Philosophy Infinitism
by
Peter Klein, John Turri
  • LAST REVIEWED: 08 October 2015
  • LAST MODIFIED: 31 August 2015
  • DOI: 10.1093/obo/9780195396577-0283

Introduction

Infinitism, along with foundationalism and coherentism, is a logically possible solution to the epistemic regress problem. But unlike the other two views, infinitism has only been developed and defended as a plausible solution since the late 1990’s. Infinitists grant that although there is an ending point of any actual chain of cited reasons for a belief, no belief (including the last one cited) is fully justified until a reason for it is provided. In addition to differing with foundationalism about the existence of so-called basic beliefs, infinitism depicts reasoning as a process through which full doxastic justification is generated, rather than as a device for merely transferring doxastic justification from one belief to another. Thus, like coherentism, infinitism attempts to account for the origin of epistemic doxastic justification without invoking self-justified beliefs whose justification is transmitted through reasoning. But infinitism parts company with coherentism by maintaining (1) that circular reasoning is unable to provide a doxastic justification for any belief and (2) that there is a linear epistemic structure of our beliefs that reflects the fact that some beliefs are epistemically prior to others.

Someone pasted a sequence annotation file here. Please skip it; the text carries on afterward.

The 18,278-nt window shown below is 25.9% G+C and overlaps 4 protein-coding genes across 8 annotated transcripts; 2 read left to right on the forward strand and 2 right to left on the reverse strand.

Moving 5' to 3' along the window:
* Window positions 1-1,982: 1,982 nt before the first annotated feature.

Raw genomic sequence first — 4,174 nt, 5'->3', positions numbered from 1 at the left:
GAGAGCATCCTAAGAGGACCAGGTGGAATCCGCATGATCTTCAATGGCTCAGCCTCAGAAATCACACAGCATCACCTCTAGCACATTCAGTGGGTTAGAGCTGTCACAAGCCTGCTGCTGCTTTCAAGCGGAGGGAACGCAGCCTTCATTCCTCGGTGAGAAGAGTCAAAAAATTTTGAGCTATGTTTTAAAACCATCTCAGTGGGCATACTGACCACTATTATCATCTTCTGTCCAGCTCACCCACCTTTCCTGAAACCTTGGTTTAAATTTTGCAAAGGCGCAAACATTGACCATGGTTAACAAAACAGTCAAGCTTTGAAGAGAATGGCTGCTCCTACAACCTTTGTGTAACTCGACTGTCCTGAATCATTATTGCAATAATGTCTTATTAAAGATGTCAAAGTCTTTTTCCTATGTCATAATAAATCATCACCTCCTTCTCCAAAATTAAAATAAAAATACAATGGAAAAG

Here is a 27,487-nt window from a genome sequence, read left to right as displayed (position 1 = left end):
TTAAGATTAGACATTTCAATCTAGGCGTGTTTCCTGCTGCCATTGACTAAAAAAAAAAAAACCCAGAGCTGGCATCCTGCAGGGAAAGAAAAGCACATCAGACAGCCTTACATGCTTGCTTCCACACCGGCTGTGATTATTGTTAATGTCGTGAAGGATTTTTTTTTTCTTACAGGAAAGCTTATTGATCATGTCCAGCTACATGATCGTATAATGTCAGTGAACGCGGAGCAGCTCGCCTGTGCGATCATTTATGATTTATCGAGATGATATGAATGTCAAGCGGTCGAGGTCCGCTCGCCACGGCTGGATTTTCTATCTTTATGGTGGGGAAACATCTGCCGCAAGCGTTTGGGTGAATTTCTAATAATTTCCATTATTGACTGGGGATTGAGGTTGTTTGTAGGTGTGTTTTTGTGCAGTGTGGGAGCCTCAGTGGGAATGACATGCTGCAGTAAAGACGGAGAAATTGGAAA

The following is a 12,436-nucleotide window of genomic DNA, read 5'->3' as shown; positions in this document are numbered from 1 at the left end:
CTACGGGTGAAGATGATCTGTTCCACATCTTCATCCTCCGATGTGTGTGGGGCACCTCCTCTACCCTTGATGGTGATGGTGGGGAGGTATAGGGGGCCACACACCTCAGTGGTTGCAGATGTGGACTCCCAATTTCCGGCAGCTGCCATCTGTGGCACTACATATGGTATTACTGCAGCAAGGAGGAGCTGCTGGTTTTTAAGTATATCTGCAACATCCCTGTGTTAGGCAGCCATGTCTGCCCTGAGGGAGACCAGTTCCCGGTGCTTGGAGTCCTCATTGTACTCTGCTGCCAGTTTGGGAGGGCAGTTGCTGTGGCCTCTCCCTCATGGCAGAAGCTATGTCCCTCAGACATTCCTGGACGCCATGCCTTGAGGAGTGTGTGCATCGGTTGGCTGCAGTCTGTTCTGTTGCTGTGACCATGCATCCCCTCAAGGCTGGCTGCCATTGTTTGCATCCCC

General Overviews

Klein and Turri 2013 is currently the only article-length overview of infinitism. There are three state-of-the-art collections of essays on infinitism and the epistemic regress problem: Aikin and Peijnenburg 2014, Peijnenburg and Wenmackers 2014, and Turri and Klein 2014. To date, there is only one monograph dedicated to epistemological infinitism, namely, Aikin 2011 (cited under Contemporary Arguments for Infinitism). There is one routinely updated bibliography in PhilPapers for infinitism.

  • Aikin, Scott, and Jeanne Peijnenburg. “The Regress Problem: Metatheory, Development, and Criticism” Special Issue: Metaphilosophy 45 (2014): 2.

    E-mail Citation »

    Contains eleven papers on the regress problem, several of which focus directly on infinitism.

  • Klein, Peter, and John Turri. “Infinitism in Epistemology.” In Internet Encyclopedia of Philosophy. Edited by James Feiser and Bradley Dowden. 2013.

    E-mail Citation »

    A general overview of historical and contemporary discussions of infinitism. Freely available online.

  • Peijnenburg, Jeanne, and Sylvia Wenmackers. “Infinite Regress in Decision Theory, Philosophy of Science, and Formal Epistemology.” Special Issue: Synthese 191.4 (2014).

    E-mail Citation »

    Contains five state-of-the-art papers directly or indirectly related to infinitism.

  • PhilPapers.

    E-mail Citation »

    A routinely updated online bibliography of papers and monographs on epistemological infinitism.

  • Turri, John, and Peter Klein. Ad Infinitum: New Essays on Epistemological Infinitism. Oxford: Oxford University Press, 2014.

    DOI: 10.1093/acprof:oso/9780199609598.001.0001E-mail Citation »

    Contains fourteen essays that shed new light on infinitism’s distinctive strengths and weaknesses. The work addresses both new and old questions about its account of justification, reasoning, epistemic responsibility, disagreement, and trust, among other important issues.

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